I'd love to have a tool changer of some sort on mine, but I did the next best thing, and set mine up to use gang tooling. (I just need to build the actual tool holder, which I have to invent first. :D

Doc.

Doc Nickel
04-29-2019, 04:48 PM
I'd start keeping an eye out for decent quality ground ball screws on eBay and the like[.]

-Definitely this. I went with the cheap Chinese rolled screws because they were cheap and available, and as I said, eventually I'll be returning this machine back to a manual turret, after I pick up a proper, purpose-built CNC lathe. But for a permanent, long-term machine, especially with fast servos, spring for the higher quality ground screws.

Doc.

tyrone shewlaces
04-29-2019, 10:56 PM
eight tools is generally plenty
Yup I agree. Even back when I did production work, it was very rare to use more than 8. Even 8 would be a tapped hole and a counterbore if it required parting off, and even that is using the luxury (which is standard in production shops... but still) of separate rough and finish tools for both OD and boring.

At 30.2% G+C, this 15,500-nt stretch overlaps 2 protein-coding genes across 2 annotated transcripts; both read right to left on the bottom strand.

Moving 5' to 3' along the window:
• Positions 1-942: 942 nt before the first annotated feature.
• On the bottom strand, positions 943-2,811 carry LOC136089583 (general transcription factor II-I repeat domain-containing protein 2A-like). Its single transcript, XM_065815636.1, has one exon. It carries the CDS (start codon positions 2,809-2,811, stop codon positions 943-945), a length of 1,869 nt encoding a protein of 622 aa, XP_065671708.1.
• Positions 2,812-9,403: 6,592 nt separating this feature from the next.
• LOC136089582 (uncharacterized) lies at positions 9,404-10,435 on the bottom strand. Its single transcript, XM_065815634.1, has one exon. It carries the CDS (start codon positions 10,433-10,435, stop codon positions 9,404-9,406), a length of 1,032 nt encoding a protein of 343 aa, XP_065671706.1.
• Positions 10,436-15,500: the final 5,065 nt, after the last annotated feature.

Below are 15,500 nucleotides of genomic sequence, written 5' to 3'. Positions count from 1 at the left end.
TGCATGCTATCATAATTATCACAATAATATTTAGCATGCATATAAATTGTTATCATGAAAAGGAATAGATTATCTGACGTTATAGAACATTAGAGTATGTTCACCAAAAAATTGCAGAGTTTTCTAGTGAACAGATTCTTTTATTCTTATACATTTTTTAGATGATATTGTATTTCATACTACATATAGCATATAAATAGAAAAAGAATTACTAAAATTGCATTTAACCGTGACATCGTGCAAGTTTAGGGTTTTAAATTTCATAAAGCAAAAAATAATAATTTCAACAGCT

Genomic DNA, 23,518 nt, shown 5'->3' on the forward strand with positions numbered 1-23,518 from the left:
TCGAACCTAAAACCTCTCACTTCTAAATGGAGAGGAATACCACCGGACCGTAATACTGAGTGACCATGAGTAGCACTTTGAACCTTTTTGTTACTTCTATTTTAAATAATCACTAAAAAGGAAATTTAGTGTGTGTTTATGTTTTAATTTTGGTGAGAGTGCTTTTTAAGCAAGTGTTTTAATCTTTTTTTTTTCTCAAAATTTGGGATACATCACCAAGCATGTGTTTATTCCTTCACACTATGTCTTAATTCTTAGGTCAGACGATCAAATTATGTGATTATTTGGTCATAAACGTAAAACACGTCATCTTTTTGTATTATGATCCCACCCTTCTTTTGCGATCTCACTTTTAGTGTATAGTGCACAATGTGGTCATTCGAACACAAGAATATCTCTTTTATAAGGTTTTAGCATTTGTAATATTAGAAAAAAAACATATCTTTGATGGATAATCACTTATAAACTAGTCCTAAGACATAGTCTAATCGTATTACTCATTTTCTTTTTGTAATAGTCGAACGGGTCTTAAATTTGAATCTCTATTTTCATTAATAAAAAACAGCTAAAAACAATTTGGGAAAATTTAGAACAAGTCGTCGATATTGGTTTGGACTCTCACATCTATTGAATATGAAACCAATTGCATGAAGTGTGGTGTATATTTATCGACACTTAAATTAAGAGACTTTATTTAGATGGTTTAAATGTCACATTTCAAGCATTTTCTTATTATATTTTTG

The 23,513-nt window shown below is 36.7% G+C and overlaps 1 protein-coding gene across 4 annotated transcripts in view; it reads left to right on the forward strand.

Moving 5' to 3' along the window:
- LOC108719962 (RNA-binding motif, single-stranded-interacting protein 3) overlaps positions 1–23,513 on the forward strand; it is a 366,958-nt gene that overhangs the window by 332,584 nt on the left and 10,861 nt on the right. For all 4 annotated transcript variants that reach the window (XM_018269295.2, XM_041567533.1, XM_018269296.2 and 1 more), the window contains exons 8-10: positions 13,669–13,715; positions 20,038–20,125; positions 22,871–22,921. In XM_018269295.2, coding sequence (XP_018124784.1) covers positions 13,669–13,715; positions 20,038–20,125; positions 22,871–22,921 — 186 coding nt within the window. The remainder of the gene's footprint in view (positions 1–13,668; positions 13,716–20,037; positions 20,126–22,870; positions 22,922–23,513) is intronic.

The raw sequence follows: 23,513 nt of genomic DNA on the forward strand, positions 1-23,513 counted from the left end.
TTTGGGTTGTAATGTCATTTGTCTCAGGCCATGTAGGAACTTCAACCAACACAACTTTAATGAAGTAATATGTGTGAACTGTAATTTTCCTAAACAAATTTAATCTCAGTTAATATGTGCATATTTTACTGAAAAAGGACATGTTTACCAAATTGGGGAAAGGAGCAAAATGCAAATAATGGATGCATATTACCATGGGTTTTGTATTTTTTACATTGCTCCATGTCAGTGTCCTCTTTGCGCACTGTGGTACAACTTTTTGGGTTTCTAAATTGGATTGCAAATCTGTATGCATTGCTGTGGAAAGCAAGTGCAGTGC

Good to know about the ball screws. I have used cheap Chinese ball screws a couple times, but not on anything important so I didn't notice a problem. It would suck to cheap out only to find out too late that it ain't up to snuff. Fortunately I have a few months to be patient and watch for a good deal.

I was thinking if I could get the existing turret to work more smooth and consistent, I could just index with a simple actuator on the included lever. But I do see an advantage to hacking it with a constant driving motor for more intelligent indexing, i.e. for smoothly skipping over unused stations and maybe for indexing in either direction for efficiency rather than being stuck with sequential indexing. I could dream up some kind of 3-bit switch thing to keep track of the 8 positions. We'll see. I'll dig inside the thing and figure out what makes it tick first. I might tackle it in steps by utilizing what it has and keeping it simple at first, then get all fancy once the puzzle falls into place in my head. Heck, that's not a bad idea anyway since I'll certainly know what I want from it better once I've done a bit of work on it for a while.


I just need to build the actual tool holder, which I have to invent first. :D
Ahh. I see you like to do things the easy way too! Behold "the Wheel" !!

Doc Nickel
04-30-2019, 03:13 AM
I was thinking if I could get the existing turret to work more smooth and consistent, I could just index with a simple actuator on the included lever.